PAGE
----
HELENA — It is safe to say that very few groups of people were hit as hard by the pandemic as our health care workers.
At Saint Peters Hospital in Helena, Registered Nurse Reesi Marquis was one of an army of hospital employees fighting to keep up with COVID-19 patients and everything else required to keep a hospital operating.
“Even in the middle of COVID people still have heart attacks, people still have strokes, people still have car accidents,” said Reesi.
A monumental task, with areas being quarantined for COVID use, and low staff numbers, but a task Reesi and her fellow front-line workers were up for. With a little help from the Helena community.
“You know when they were howling at 8:00 that was a big deal," said Reesi. "Hearing that feels good to know people support you and they recognize how important we are for the community, to keep this hospital up and running.”
While Saint Pete’s is adapting to bringing people in, Shodair Children’s behavioral health hospital is adapting to keep people out because of their COVID visitation restrictions.
“Right now, and for the past several months at least kids haven’t been able to see their families in person, in most cases," said Shodair Primary Therapist Lauren Leslie. "So, for the younger kids especially I think that’s really, really hard."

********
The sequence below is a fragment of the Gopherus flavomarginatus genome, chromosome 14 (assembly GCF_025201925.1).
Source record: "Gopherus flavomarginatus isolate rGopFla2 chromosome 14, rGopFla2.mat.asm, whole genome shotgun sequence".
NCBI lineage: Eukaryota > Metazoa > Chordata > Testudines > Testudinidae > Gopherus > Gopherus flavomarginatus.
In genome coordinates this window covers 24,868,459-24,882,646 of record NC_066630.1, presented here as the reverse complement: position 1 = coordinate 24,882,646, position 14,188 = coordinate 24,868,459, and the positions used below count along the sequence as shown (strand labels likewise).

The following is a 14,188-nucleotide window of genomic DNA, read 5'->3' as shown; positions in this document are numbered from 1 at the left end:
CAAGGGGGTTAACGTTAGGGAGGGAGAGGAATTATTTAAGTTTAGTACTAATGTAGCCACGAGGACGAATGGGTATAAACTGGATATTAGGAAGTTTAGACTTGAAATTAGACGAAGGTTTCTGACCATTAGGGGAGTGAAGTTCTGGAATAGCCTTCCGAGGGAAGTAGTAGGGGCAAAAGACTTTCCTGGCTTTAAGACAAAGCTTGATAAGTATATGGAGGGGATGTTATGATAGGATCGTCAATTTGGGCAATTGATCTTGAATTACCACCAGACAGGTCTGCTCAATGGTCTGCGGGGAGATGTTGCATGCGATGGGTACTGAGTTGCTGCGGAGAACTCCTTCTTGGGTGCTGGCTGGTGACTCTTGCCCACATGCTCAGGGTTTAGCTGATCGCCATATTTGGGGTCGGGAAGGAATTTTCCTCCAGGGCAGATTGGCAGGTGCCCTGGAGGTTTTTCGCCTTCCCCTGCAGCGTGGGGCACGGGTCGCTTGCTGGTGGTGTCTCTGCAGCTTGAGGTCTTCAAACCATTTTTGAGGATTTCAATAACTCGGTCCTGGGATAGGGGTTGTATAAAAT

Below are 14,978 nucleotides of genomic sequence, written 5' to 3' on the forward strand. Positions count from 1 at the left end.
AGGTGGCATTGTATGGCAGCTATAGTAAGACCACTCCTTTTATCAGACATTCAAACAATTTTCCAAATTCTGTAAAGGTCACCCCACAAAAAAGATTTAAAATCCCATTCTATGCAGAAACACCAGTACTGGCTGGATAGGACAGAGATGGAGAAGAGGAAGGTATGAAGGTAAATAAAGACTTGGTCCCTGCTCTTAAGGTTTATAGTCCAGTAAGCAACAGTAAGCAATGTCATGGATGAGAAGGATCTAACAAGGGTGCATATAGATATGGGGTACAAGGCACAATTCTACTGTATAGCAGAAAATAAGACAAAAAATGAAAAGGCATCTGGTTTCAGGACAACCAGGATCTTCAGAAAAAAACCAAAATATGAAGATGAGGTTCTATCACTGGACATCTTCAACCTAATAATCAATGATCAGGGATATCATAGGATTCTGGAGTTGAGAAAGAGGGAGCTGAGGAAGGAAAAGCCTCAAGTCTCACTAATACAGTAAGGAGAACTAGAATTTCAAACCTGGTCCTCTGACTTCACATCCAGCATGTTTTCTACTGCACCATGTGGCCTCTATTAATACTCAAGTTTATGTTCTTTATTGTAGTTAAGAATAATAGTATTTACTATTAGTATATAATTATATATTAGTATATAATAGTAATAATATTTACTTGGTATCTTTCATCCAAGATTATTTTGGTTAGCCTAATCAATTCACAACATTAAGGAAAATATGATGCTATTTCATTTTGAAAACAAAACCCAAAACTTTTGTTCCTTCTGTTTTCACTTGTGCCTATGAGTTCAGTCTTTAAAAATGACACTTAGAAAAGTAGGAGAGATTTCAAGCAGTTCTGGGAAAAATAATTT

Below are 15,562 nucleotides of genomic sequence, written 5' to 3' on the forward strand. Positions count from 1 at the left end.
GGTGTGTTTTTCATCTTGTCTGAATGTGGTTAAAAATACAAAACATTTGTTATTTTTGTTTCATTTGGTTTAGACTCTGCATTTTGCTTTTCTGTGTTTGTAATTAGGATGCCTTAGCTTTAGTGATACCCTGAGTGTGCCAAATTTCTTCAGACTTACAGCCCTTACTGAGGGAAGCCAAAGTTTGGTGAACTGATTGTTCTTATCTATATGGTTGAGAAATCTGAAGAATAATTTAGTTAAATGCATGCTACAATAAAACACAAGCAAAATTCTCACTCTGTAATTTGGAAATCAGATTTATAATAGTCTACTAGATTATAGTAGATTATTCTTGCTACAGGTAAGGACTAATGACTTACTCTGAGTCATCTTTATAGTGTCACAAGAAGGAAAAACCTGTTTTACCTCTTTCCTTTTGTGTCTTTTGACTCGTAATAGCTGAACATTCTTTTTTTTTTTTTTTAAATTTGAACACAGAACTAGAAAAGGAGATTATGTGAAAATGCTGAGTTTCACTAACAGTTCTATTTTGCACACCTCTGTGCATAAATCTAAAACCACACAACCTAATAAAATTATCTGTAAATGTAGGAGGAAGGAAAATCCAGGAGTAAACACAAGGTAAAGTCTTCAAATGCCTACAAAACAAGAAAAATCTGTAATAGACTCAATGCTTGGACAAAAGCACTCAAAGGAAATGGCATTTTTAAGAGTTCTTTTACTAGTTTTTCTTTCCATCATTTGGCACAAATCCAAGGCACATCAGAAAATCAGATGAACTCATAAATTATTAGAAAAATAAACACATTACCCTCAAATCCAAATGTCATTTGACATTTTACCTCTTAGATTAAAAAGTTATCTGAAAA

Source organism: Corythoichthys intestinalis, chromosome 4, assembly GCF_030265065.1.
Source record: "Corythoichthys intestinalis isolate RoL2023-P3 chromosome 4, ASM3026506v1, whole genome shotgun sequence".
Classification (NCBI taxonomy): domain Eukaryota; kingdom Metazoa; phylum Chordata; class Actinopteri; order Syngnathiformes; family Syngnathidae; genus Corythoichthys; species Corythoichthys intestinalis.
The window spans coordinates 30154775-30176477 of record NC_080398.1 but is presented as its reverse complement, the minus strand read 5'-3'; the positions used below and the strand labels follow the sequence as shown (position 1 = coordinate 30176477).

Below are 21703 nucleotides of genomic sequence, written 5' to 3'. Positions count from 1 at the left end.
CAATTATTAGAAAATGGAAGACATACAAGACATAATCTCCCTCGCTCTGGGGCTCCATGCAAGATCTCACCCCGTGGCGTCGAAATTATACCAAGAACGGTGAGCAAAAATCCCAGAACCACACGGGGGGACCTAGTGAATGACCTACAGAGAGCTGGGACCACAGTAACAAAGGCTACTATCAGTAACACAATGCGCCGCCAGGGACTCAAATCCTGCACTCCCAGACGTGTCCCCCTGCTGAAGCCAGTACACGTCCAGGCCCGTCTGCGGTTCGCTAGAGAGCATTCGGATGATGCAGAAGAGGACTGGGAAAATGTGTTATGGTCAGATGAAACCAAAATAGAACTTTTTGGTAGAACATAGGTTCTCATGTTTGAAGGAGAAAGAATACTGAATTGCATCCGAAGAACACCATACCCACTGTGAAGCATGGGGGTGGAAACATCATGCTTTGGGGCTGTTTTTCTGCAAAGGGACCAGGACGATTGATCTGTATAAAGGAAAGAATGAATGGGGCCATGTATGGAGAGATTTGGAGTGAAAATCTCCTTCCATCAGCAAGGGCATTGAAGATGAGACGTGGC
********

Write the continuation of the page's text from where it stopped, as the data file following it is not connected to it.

"They really rely on their parents and families, so reassuring them that even though they’re not getting that regular interaction with their families, that people still care about them. That their parents haven’t abandoned them," Leslie added. "That they want good things for them. And that nobody is trying to punish the kids. That’s been really challenging.”
That’s a challenge that can weigh on Lauren and the rest of the staff.
Like their counterparts at Saint Peter’s though, Shodair’s essential workers find the strength to come into work every day, amid the COVID uncertainty because of their community and the people they serve.
“I was happy and relieved that I didn’t get sick and I still had a job," Shodair Mental Health Tech Anthony Singleton told us. "So I was looking forward to keep working instead of being laid off or not working at all. That was my light at the end of the tunnel.
“For me the work is really centering and restorative, interacting with kids," added Leslie. "Just letting them know that I am there for them and want to understand their lives and problems is restorative to me personally.
Working at Saint Peter’s and Shodair was never easy, even before the pandemic. But the type of person drawn to both lines of work will do what they need to, to help those who need them. A trait that helps them find the light and the end of any tunnel.
Hopefully, that light is getting brighter now.